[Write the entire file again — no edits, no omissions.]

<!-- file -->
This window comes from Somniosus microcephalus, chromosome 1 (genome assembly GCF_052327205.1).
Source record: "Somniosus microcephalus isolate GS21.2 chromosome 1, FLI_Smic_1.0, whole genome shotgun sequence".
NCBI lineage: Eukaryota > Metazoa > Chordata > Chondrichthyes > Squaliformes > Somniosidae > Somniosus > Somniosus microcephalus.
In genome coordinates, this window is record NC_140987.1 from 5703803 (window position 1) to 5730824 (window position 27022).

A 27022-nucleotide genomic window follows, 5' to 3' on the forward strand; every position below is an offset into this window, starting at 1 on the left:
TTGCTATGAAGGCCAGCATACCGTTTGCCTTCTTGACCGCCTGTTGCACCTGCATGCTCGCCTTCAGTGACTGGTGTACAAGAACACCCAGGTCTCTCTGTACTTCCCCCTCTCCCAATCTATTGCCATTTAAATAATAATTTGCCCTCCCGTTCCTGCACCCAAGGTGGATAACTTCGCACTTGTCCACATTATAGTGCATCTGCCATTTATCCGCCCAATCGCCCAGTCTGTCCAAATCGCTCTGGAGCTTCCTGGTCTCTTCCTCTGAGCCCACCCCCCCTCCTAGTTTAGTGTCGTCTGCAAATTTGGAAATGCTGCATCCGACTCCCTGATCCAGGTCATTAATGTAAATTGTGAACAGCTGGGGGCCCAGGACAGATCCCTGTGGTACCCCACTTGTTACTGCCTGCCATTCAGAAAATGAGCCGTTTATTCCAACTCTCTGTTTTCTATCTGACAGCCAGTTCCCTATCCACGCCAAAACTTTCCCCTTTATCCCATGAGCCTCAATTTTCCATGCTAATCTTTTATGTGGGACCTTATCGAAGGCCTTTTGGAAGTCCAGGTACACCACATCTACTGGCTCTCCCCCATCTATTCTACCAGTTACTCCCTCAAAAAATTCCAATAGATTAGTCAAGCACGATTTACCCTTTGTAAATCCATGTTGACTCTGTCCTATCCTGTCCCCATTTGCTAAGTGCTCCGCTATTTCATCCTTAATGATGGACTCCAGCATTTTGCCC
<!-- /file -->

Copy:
This window comes from Somniosus microcephalus, chromosome 1 (genome assembly GCF_052327205.1).
Source record: "Somniosus microcephalus isolate GS21.2 chromosome 1, FLI_Smic_1.0, whole genome shotgun sequence".
NCBI lineage: Eukaryota > Metazoa > Chordata > Chondrichthyes > Squaliformes > Somniosidae > Somniosus > Somniosus microcephalus.
In genome coordinates, this window is record NC_140987.1 from 5703803 (window position 1) to 5730824 (window position 27022).

A 27022-nucleotide genomic window follows, 5' to 3' on the forward strand; every position below is an offset into this window, starting at 1 on the left:
TTGCTATGAAGGCCAGCATACCGTTTGCCTTCTTGACCGCCTGTTGCACCTGCATGCTCGCCTTCAGTGACTGGTGTACAAGAACACCCAGGTCTCTCTGTACTTCCCCCTCTCCCAATCTATTGCCATTTAAATAATAATTTGCCCTCCCGTTCCTGCACCCAAGGTGGATAACTTCGCACTTGTCCACATTATAGTGCATCTGCCATTTATCCGCCCAATCGCCCAGTCTGTCCAAATCGCTCTGGAGCTTCCTGGTCTCTTCCTCTGAGCCCACCCCCCCTCCTAGTTTAGTGTCGTCTGCAAATTTGGAAATGCTGCATCCGACTCCCTGATCCAGGTCATTAATGTAAATTGTGAACAGCTGGGGGCCCAGGACAGATCCCTGTGGTACCCCACTTGTTACTGCCTGCCATTCAGAAAATGAGCCGTTTATTCCAACTCTCTGTTTTCTATCTGACAGCCAGTTCCCTATCCACGCCAAAACTTTCCCCTTTATCCCATGAGCCTCAATTTTCCATGCTAATCTTTTATGTGGGACCTTATCGAAGGCCTTTTGGAAGTCCAGGTACACCACATCTACTGGCTCTCCCCCATCTATTCTACCAGTTACTCCCTCAAAAAATTCCAATAGATTAGTCAAGCACGATTTACCCTTTGTAAATCCATGTTGACTCTGTCCTATCCTGTCCCCATTTGCTAAGTGCTCCGCTATTTCATCCTTAATGATGGACTCCAGCATTTTGCCC